I am trying to search my bash history similarly as with CTRL-r, but to forward direction.

It has been a pain for me, when I just hit once too often CTRL-r, to find the previous command again.

How can you forward search your Bash history similarly as in reverse searching?

  • Anyone have a solution for Git Bash in Windows? Commented Mar 26, 2023 at 16:59
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    @GarretWilson: The accepted answer works for me in Git Bash (setting stty -ixon).
    – marco
    Commented Apr 3, 2023 at 12:00
  • Thanks for mentioning this, @marco . I just now tried it again, and it does seem to work. Maybe the first time I tried it I had put something in the wrong state by using Ctrl+S before trying the command, or by some other key combination, or who knows what. Commented Apr 5, 2023 at 13:12

7 Answers 7


You can search forward as well. From the bash info manual, "8.2.5 Searching for Commands in the History":

To search backward in the history for a particular string, type C-r. Typing C-s searches forward through the history.

The problem with Ctrl-S however is that sometimes collides with XON/XOFF flow control (in Konsole for instance). The searching is a readline feature however, and you should be able to bind it to some other key. Update: Simpler and better is just to disable XON/XOFF by running

stty -ixon
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    This is brilliant, but I add stty -ixon to my .profile and it doesn't seem to work for new tabs. Any ideas on how to make this work? I'd love XON/XOFF to be disabled by default. Commented Sep 20, 2011 at 9:10
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    In case anyone else has the same issue I did - if you add this to .profile it doesn't take effect. It's only when you add it to the .bash_profile that the magic happens! Thanks for a great tip - this had been driving me mad for years. Commented Sep 20, 2011 at 9:24
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    @JohnGallagher Important to note is that .bash_profile and .profile are only sourced for log-in shells. I would put this in .bashrc (which I source from .profile). Commented Jan 26, 2012 at 11:51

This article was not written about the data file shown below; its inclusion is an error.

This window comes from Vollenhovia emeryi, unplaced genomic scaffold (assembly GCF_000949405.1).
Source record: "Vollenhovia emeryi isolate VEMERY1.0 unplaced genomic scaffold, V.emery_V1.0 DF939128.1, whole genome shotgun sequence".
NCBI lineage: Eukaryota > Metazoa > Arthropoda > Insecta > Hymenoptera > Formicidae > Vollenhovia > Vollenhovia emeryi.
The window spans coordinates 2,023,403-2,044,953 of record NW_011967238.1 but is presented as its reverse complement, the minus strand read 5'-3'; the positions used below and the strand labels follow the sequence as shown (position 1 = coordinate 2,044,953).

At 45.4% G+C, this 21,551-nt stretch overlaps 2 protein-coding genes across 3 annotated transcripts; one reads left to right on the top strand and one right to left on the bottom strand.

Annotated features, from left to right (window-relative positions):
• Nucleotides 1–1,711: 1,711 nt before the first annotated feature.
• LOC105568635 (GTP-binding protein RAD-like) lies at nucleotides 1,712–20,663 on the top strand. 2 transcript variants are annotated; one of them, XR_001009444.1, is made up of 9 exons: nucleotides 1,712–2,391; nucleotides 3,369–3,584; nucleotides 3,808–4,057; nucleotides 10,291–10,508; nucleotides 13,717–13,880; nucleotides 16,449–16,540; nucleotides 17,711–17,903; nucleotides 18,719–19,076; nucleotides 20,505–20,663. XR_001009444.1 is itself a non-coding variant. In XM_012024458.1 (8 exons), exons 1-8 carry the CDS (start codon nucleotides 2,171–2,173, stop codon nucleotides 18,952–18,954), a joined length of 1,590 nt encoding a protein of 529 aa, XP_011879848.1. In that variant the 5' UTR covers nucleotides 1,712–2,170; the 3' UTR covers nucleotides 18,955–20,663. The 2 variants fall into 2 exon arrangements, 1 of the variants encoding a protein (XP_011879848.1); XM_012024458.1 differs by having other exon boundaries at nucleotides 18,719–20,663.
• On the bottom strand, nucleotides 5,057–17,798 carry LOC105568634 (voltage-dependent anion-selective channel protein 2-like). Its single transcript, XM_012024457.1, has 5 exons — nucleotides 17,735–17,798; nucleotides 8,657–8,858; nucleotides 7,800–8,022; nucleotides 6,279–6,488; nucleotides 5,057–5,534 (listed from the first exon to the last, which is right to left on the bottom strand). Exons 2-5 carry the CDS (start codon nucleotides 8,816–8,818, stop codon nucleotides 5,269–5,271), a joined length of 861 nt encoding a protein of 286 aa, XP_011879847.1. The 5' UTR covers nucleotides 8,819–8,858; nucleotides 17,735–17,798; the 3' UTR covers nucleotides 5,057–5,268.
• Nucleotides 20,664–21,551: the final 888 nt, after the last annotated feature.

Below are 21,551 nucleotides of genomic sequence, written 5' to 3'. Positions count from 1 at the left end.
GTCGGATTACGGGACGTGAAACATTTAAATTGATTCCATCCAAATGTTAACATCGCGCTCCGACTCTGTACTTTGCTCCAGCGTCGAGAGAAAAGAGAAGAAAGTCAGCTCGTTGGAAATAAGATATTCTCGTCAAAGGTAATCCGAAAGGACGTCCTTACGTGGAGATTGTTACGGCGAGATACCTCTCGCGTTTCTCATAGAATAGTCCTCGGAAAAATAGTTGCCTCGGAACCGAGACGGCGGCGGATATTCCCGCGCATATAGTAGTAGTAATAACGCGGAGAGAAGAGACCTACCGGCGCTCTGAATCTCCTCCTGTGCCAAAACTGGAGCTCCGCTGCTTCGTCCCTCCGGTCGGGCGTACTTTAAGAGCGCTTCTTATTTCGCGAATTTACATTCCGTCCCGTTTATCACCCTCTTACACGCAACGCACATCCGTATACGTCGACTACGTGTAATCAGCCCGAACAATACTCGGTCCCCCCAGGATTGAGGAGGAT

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    [[ $- == *i* ]] && stty -ixon can be used to avoid the problem described here
    – mMontu
    Commented Aug 19, 2014 at 19:53
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    In case you're using PuTTY and can't/don't want to maintain .bash_profile on every machine you connect to, this answer on superuser works a treat.
    – fazy
    Commented Oct 8, 2014 at 15:44

The best trick IMHO is enabling with pgup and pgdown. just put that in your ~/.inputrc

"\e[5~": history-search-forward
"\e[6~": history-search-backward

logout/login, type the first letters and then pgup or pgdown to search throughout history

ctrl-R search all lines containing words, whereas history-search-forward search lines beginning with words

  • 2
    You can also uncomment these 2 lines in /etc/inputrc (e.g. in Ubuntu).
    – falconepl
    Commented Jun 28, 2014 at 11:47
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    I prefer to bind this to up and down arrow: "\e[A": history-search-backward and "\e[B": history-search-forward
    – shmup
    Commented Oct 3, 2017 at 13:39
  • What if this has no effect in bash?
    – Soerendip
    Commented May 14, 2020 at 23:18
  • @Sören This works in bash (tested version 4.4.20). Please ensure you put this in either ~/.inputrc or /etc/inputrc. This will not work if placed in any of the bashrc files because it's not a command, it's a configuration option. Commented Jul 5, 2021 at 5:24

You may want to try https://github.com/dvorka/hstr which allows for "suggest box style" filtering of Bash history with (optional) metrics based ordering i.e. it is much more efficient and faster in both forward and backward directions:

enter image description here

It can be easily bound to Ctrl-r and/or Ctrl-s

  • 6
    I'm in love. Quick instructions to install on Ubuntu: sudo add-apt-repository ppa:ultradvorka/ppa; sudo apt-get update; sudo apt-get install hh; hh --show-configuration >> ~/.bashrc;
    – CivFan
    Commented Aug 26, 2015 at 23:04

I usually press ESC in terminal, and then the >. It resets at least and then you could try press less too often CTRL+R.

  • s/click/press/ Also, you need to press escape twice (first time to escape from the backwards search). Commented Nov 1, 2014 at 12:29
  • This is such underrated advice if one has set HISTSIZE and the like to -1.....
    – Chris
    Commented Apr 3, 2022 at 11:01

Another solution is to use:

history | grep <searched expression>


As many have experienced, ctrl+s freezes (and ctrl+q unfreezes) the terminal because of software flow control (XON/XOFF flow control) and you can disable it as mentioned in the accepted answer.

Although I can't say I've really intentionally used the feature, I do want the option to be able to pause a fast moving stream of terminal text, so I didn't want to completely disable it.

So instead of turning it off, I rebound the xoff function by placing the following in my .bashrc

stty stop '^P'

Which binds xoff to ctrl+p (and ctrl+q still unfreezes). I used "p" for "pause" and this does obscure the bash previous command function previous-history. Personally I always use the up arrow key for that so it doesn't matter to me, but you could choose a different key.

This automatically frees up ctrl+s for forward-search-history


For KDE's terminal app (Konsole), you can disable flow control with XON/XOFF from settings according to THIS answer:

"in Konsole you can disable this feature, by going to Settings -> Configure Profile -> Choose current profile -> Edit Profile -> Advanced Tab and disable 'Enable flow control using Ctrl+S and Ctrl+Q'"

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